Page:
In this article, we discuss the cold medications you can take and which you should avoid while taking the antidepressant Lexapro (Escitalopram).Cold Medications Title

Overview

Over 10% of people in the United States are on antidepressant medication. Lexapro, an antidepressant in the SSRI (selective serotonin reuptake inhibitor) class, is a very commonly used drug and is the basis of our question today. Everyone gets sick from time to time and we discuss what cold medications you can and can not take while on Lexapro.


Symptomatic treatment cold symptoms can sometimes be tricky when you are taking prescription medication. You want to find the best products to alleviate your symptoms but must also keep in the mind the potential for drug interactions with the medication you are taking.


In regards to Lexapro (Escitalopram), there are certainly some over the counter medications that you either want to avoid, or take caution with:


Use Caution

  • NSAIDs (e.g. Ibuprofen, Naproxen, Aspirin): The combined use of selective serotonin reuptake inhibitors like Lexapro and NSAIDs can increase the risk for an upper GI bleed. This is especially true if you have had a history of GI bleeds or ulcerations in the past. NSAIDs are used in combination with many over the counter cold products so be sure to read product labels! This precaution also includes bismuth subsalicylate, one of the ingredients in Pepto-Bismol.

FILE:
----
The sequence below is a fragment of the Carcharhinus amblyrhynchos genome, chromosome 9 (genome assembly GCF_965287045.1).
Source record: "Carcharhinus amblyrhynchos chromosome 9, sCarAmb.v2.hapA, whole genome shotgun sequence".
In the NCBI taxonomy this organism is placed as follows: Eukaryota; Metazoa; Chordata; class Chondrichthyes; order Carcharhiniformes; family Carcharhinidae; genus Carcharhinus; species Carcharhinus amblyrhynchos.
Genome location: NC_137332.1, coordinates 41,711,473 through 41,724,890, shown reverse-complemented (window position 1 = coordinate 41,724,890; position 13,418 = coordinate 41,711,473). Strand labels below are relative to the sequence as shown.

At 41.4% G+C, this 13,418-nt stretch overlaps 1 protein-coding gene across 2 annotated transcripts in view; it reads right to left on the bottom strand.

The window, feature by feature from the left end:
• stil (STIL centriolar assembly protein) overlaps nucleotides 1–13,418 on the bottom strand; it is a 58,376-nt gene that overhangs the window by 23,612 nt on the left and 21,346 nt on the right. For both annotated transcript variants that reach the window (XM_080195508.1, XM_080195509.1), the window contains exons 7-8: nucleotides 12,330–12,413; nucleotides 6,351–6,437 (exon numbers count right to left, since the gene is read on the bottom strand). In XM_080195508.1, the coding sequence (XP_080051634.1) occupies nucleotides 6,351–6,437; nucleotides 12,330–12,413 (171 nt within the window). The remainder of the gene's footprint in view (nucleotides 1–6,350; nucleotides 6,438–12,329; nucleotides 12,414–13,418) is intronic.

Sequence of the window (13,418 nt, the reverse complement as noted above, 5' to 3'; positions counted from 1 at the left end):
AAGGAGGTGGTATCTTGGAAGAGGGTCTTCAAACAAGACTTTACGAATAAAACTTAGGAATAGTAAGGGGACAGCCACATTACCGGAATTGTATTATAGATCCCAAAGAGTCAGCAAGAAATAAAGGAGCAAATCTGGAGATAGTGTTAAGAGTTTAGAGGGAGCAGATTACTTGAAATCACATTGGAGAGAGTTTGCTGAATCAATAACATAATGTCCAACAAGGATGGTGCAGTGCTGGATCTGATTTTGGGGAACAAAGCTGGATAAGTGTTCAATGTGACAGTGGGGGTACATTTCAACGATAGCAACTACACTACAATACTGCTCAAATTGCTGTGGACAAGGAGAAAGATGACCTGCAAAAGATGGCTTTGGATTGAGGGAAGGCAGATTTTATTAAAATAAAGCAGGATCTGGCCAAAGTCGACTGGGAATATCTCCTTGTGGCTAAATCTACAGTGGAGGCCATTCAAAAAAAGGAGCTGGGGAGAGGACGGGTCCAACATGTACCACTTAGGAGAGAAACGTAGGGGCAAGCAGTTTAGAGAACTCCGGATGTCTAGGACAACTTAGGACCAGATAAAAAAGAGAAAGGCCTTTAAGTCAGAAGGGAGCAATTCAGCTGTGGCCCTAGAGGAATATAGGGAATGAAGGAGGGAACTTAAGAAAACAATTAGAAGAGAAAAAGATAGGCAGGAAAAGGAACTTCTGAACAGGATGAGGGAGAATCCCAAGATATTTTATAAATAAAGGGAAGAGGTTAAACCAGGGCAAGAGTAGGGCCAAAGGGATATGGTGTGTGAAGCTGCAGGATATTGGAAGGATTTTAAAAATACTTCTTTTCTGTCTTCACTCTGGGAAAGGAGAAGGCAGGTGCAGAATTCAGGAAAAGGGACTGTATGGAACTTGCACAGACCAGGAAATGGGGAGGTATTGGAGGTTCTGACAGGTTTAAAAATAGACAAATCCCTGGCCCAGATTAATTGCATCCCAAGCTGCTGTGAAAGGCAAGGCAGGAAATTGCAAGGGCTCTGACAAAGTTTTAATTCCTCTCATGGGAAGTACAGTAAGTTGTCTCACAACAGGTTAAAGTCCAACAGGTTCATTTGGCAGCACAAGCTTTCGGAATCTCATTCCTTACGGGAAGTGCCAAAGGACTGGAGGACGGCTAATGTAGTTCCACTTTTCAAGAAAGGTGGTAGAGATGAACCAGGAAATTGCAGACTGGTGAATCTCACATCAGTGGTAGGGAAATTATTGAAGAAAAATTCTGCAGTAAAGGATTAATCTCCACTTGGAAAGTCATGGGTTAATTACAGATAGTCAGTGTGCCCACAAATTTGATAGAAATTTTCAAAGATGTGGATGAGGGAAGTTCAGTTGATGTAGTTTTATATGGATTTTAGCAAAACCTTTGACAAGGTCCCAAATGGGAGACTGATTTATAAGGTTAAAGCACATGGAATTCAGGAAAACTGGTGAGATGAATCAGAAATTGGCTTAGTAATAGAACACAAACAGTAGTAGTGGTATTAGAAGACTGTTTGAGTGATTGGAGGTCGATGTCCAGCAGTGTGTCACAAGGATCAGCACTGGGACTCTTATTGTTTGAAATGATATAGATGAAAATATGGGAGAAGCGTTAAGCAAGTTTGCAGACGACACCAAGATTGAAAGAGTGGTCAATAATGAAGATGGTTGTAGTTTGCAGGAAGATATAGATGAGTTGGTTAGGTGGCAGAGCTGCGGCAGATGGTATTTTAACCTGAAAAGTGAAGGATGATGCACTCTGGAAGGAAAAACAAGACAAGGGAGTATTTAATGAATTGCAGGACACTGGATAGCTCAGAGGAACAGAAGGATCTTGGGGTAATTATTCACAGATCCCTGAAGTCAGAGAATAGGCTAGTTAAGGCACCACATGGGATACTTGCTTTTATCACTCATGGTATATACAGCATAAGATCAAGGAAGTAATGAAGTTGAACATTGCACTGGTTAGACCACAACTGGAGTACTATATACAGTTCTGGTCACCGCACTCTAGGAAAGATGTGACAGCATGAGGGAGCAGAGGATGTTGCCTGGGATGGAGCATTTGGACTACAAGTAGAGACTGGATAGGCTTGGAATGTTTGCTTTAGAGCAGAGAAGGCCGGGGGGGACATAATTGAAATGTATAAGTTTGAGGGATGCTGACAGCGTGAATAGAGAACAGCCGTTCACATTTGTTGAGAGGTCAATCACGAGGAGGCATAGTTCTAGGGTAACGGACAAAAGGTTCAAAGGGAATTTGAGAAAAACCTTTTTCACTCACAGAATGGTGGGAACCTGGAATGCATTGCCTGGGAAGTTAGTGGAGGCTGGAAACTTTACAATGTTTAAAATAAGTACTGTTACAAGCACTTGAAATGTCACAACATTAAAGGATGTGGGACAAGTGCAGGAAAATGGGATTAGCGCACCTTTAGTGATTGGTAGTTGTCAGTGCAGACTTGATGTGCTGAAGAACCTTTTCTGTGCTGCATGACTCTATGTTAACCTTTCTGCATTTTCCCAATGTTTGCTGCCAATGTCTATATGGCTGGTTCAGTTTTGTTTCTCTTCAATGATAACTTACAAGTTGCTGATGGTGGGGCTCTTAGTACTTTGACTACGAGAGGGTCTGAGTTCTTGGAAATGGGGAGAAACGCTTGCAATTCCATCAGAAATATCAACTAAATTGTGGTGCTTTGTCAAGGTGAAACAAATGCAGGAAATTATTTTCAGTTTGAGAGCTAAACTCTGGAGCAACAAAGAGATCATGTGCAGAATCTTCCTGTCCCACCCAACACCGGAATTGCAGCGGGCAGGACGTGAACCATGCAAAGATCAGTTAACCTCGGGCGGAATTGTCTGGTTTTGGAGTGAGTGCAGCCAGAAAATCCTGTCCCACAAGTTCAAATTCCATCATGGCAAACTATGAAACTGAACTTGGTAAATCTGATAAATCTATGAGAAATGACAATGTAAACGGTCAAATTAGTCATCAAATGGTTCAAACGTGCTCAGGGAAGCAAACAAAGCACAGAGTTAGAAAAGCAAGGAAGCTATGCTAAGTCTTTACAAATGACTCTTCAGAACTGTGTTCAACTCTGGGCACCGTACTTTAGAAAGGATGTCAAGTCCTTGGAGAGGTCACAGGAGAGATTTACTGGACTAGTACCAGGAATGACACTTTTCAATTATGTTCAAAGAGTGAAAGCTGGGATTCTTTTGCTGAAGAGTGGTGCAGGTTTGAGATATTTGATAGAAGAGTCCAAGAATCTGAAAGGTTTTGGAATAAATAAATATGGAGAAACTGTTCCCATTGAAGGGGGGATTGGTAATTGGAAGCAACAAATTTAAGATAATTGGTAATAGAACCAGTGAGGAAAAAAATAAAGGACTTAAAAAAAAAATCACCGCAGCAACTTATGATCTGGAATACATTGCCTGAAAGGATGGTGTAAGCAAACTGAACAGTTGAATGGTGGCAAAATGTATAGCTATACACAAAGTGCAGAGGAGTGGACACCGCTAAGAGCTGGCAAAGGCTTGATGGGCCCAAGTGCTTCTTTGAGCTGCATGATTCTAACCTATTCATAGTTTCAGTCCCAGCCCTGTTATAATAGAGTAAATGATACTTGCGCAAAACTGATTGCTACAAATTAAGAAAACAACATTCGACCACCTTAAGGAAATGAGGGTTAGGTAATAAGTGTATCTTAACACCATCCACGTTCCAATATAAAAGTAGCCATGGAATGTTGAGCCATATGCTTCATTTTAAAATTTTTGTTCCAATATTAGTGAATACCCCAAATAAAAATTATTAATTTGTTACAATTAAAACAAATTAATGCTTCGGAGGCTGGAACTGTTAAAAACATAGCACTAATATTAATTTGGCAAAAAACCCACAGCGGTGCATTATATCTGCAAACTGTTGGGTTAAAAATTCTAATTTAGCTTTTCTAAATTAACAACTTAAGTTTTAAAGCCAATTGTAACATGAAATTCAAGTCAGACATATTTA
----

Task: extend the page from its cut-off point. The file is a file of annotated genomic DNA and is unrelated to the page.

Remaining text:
• Dextromethorphan (Delsym): Caution should be taken when using Lexapro and dextromethorphan together. Dextromethorphan can increase serotonin levels in the body and has the potential of causing serotonin syndrome when used with other medications that affect serotonin. Serotonin syndrome is characterized by rapid development of hyperthermia, high blood pressure and mental status changes.​​​ Although rare, it is extremely serious. Sometimes the combination of dextromethorphan and SSRIs can be used but should only be considered after speaking with your physician.


  • Psuedoephedrine (Sudafed): ​Sudafed products can be used on occasion but must be used cautiously if you have a history of arrhythmia (e.g. QT prolongation) or other heart issues as the combination of SSRI medication and Sudafed can exacerbate these conditions.


Generally Considered Okay

  • Antihistamines: Antihistamines (e.g. Claritin, Zyrtec) are generally considered OK to use. They can help with a variety of cold symptoms such as a runny nose and itchy, watery eyes. They can also help on occasion with congestion and coughing due to post nasal drip as they can have a slight drying effect.


  • Acetaminophen: Tylenol (acetaminophen) is in most cases a better option for a pain reliever/fever reducer than NSAID medications.


  • Guaifenesin: Mucinex (guaifenesin) is generally considered OK to use. It can help thin out excess mucus and relieve chest congestion.​​


  • Zinc/Vitamin C: Lexapro is compatible with other cold remedies such as Zinc lozenges and vitamin C.